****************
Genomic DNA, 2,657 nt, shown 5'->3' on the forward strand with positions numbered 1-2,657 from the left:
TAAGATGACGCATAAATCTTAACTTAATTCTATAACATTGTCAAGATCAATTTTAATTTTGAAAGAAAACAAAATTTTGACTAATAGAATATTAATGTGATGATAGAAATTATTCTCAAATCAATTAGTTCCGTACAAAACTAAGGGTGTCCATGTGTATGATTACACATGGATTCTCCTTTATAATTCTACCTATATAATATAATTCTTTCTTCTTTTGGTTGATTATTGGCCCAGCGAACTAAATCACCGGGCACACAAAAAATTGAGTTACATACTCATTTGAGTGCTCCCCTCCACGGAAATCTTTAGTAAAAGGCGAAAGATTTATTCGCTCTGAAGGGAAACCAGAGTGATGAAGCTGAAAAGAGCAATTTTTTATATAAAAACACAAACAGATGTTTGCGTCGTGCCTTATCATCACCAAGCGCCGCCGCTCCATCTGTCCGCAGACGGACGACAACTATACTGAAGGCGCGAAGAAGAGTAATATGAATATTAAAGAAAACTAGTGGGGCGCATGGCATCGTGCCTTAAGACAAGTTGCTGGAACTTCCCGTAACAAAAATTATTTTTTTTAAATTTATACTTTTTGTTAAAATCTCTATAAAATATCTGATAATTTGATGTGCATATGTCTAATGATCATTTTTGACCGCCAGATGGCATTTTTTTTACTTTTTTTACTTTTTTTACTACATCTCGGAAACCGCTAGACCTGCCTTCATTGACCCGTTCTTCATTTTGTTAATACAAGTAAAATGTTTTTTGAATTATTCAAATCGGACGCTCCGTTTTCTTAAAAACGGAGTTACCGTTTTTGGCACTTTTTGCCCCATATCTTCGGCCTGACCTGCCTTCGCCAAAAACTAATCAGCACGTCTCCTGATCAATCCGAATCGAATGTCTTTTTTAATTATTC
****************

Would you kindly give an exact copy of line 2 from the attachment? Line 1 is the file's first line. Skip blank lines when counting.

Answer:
TAAGATGACGCATAAATCTTAACTTAATTCTATAACATTGTCAAGATCAATTTTAATTTTGAAAGAAAACAAAATTTTGACTAATAGAATATTAATGTGATGATAGAAATTATTCTCAAATCAATTAGTTCCGTACAAAACTAAGGGTGTCCATGTGTATGATTACACATGGATTCTCCTTTATAATTCTACCTATATAATATAATTCTTTCTTCTTTTGGTTGATTATTGGCCCAGCGAACTAAATCACCGGGCACACAAAAAATTGAGTTACATACTCATTTGAGTGCTCCCCTCCACGGAAATCTTTAGTAAAAGGCGAAAGATTTATTCGCTCTGAAGGGAAACCAGAGTGATGAAGCTGAAAAGAGCAATTTTTTATATAAAAACACAAACAGATGTTTGCGTCGTGCCTTATCATCACCAAGCGCCGCCGCTCCATCTGTCCGCAGACGGACGACAACTATACTGAAGGCGCGAAGAAGAGTAATATGAATATTAAAGAAAACTAGTGGGGCGCATGGCATCGTGCCTTAAGACAAGTTGCTGGAACTTCCCGTAACAAAAATTATTTTTTTTAAATTTATACTTTTTGTTAAAATCTCTATAAAATATCTGATAATTTGATGTGCATATGTCTAATGATCATTTTTGACCGCCAGATGGCATTTTTTTTACTTTTTTTACTTTTTTTACTACATCTCGGAAACCGCTAGACCTGCCTTCATTGACCCGTTCTTCATTTTGTTAATACAAGTAAAATGTTTTTTGAATTATTCAAATCGGACGCTCCGTTTTCTTAAAAACGGAGTTACCGTTTTTGGCACTTTTTGCCCCATATCTTCGGCCTGACCTGCCTTCGCCAAAAACTAATCAGCACGTCTCCTGATCAATCCGAATCGAATGTCTTTTTTAATTATTC